• The Manning brothers try their hand at this in a DirecTV commercial for Football On Your Phone.
  • One of the commercials for Protegent has their Whyatt Expy extol the virtues of their antivirus software. Needless to say, neither the rap song nor the software itself (or the ad campaign for that matter) impressed anyone.
  • The infamous “rap” for the original The Legend of Zelda game for the NES. Watchable here.

    Alternate Reality Games 
  • Omega Mart: Played with. The performers that rap the rules and regulations throughout the training video, Nate and Hilla, start off with a hokey, dime-a-dozen corporate rap at the beginning of each song, but the beats become more complex as they go on.

    Anime & Manga 
  • Volume eight of Light Novel High School D×D reveals that Koneko, usually a stoic character, loves rap music made by a kappa of all things.
  • At one point in Gintama, Katsura decides to promote his activism by practicing a hilariously bad rap. The infamous "Katsurap" became somewhat of a Memetic Mutation.
    Katsura: Joui is Joy, joy is Joui!
  • At one point in the Namu Amida Butsu! -UTENA- anime, while a group of Buddhas set out to find and drag Dainichi Nyorai back to the temple, Fudō busts out a bout of this while asking a random human girl for Dainichi's whereabouts. The girl isn't impressed.
  • Naruto: Naruto and Killer Bee's raps are terrible and even Yamato states that they should stop rapping out of frustration.
  • In Zombie Loan, The Stoic Shito mentions during a karaoke scene that he likes rap. When the story cuts back to them, an Imagine Spot shows The Hero Michiru imagining Shito rapping with an incredibly deadpan face and a strange monotone, remarking that it sounds more like a buddhist mantra than anything else.
  • Kaguya-sama: Love Is War: Whenever Shirogane attempts to rap, it doesn't end well for those who listen to it. Hell, it's probably so bad that the viewers can't even hear the lyrics. Luckily, Fujiwara helps him to improve and did so in Chapter 108 (Episode 29 in the anime).

  • Kevin Hart:
    • He talks about how he can't rap because of his high pitched voice, in one of his comedy specials:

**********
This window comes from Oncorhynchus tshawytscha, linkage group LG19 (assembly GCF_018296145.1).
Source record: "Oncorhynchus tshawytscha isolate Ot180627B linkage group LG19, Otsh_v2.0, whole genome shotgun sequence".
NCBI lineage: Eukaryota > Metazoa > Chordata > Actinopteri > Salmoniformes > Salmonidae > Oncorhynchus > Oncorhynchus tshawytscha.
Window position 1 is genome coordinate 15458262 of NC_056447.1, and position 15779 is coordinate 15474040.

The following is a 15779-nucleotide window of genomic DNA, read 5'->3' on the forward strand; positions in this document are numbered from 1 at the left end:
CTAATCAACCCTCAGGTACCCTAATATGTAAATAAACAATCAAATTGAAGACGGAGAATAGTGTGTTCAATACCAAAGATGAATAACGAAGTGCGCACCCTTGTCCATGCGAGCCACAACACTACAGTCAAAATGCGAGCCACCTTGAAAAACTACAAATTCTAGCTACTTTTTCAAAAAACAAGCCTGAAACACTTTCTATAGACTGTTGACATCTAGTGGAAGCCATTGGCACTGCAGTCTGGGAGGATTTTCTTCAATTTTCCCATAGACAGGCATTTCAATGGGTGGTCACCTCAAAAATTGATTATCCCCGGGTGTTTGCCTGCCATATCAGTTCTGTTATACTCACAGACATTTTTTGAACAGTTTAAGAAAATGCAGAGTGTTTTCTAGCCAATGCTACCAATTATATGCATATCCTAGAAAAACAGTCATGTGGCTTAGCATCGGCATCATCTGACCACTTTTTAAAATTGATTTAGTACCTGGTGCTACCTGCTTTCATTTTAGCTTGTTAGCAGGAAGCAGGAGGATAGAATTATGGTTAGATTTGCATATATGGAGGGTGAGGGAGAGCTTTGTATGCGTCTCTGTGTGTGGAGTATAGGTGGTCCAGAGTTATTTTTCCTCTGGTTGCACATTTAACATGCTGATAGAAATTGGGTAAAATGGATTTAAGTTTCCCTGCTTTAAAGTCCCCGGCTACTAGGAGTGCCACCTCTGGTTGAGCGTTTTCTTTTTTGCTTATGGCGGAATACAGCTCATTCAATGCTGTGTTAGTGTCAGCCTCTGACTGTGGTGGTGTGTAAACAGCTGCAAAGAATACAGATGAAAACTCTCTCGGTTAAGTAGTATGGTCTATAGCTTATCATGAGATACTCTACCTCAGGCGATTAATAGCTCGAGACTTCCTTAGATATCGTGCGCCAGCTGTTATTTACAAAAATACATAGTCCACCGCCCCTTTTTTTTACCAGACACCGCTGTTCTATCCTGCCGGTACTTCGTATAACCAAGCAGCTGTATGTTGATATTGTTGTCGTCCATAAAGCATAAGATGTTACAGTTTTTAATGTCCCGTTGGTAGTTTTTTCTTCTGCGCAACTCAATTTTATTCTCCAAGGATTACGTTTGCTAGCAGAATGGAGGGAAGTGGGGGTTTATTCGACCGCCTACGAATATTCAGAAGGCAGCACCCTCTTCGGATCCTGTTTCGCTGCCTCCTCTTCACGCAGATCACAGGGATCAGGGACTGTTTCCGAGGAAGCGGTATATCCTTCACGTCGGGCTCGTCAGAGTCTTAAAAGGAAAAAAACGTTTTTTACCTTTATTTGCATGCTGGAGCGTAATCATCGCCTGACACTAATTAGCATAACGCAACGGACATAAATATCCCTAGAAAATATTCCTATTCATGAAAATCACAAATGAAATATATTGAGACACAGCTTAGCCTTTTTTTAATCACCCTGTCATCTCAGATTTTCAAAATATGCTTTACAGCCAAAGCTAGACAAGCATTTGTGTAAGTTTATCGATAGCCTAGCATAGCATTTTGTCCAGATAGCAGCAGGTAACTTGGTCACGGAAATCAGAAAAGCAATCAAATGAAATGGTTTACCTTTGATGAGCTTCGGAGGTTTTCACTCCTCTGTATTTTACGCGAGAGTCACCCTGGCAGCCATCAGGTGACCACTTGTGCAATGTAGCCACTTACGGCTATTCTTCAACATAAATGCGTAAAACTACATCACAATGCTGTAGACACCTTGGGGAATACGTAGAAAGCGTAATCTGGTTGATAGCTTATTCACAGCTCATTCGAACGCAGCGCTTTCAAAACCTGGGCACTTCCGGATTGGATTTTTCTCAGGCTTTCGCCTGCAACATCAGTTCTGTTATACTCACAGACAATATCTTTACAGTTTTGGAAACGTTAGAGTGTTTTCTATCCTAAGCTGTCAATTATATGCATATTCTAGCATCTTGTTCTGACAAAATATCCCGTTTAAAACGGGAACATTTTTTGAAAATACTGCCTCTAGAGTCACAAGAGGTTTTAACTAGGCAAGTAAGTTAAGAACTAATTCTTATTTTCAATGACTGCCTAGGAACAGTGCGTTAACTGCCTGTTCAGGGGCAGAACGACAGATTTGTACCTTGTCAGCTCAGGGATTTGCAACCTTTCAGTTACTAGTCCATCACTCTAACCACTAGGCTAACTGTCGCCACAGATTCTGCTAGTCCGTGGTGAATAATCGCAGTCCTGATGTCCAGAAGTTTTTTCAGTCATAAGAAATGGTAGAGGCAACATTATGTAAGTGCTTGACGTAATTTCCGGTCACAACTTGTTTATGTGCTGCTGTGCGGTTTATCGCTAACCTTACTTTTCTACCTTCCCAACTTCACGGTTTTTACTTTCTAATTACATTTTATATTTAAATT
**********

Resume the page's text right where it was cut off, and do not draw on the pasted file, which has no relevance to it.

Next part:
Kevin: [high-pitched voice] Yeah, bitch, I'm a killer, I shoot you in your face. [makes finger guns] "Pshoom, Pshoom, Everybody gon' die. Pshoom pshoom, everybody gon' die tonight." Did he just say "Pshoom, pshoom"? I'm not buying that shit if he said "pshoom, pshoom".
    • Also his character Chocolate Drop (Droppa)
  • When he hosted the 2014 Tonys, Hugh Jackman (along with LL Cool J and others) tried to rap Rock Island, the opening number from The Music Man. It was exactly as bad as it sounds.
    Fan Works 
  • Cool Cat and the Beauty of War and Destructionnote : Daddy Derek has a rap battle with Patrick Bateman where he mocks him for being miserable and having a fanbase of young boys. Though Patrick's isn't any better, he's decided the winner.
    Films — Animation 

    Films — Live-Action 

  • In All About the Beat: Why Hip-Hop Can't Save Black America, black American columnist and linguistics professor John McWhorter parodies what he calls the parenthetical politics of rap in "the first and last rap I will ever try to write":
    Hand me a blunt and back up dat ass
    You stay up front and don't pass me no gas
    I'm on you niggity fast
    Before you ever done ast
    But you know dis nigga can last (bam!)
    Dem factory jobs my Pops done worked is far in da past.

    Live-Action TV 
  • House raps near the end of the first episode of the sixth season of House.
  • Look Around You: In Season 2, this is done by a black man. Antony Carmichael, a profiteroles chef, painfully awkwardly introduces 1980's Britain to the world of rap music.
  • Flight of the Conchords:
    Some people say rappers don't have feelings.
    We have feelings!
    Some people say we're not rappers.
    We're rappers!
    It hurts our feelings when you say we're not rappers...
    • Also their big new york HBO show, where they claim "Back in New Zealand, we invented rap..."
      I'm the hip-hop-opotamus, my rhymes are bottomless, uh... [silence]
  • Saturday Night Live: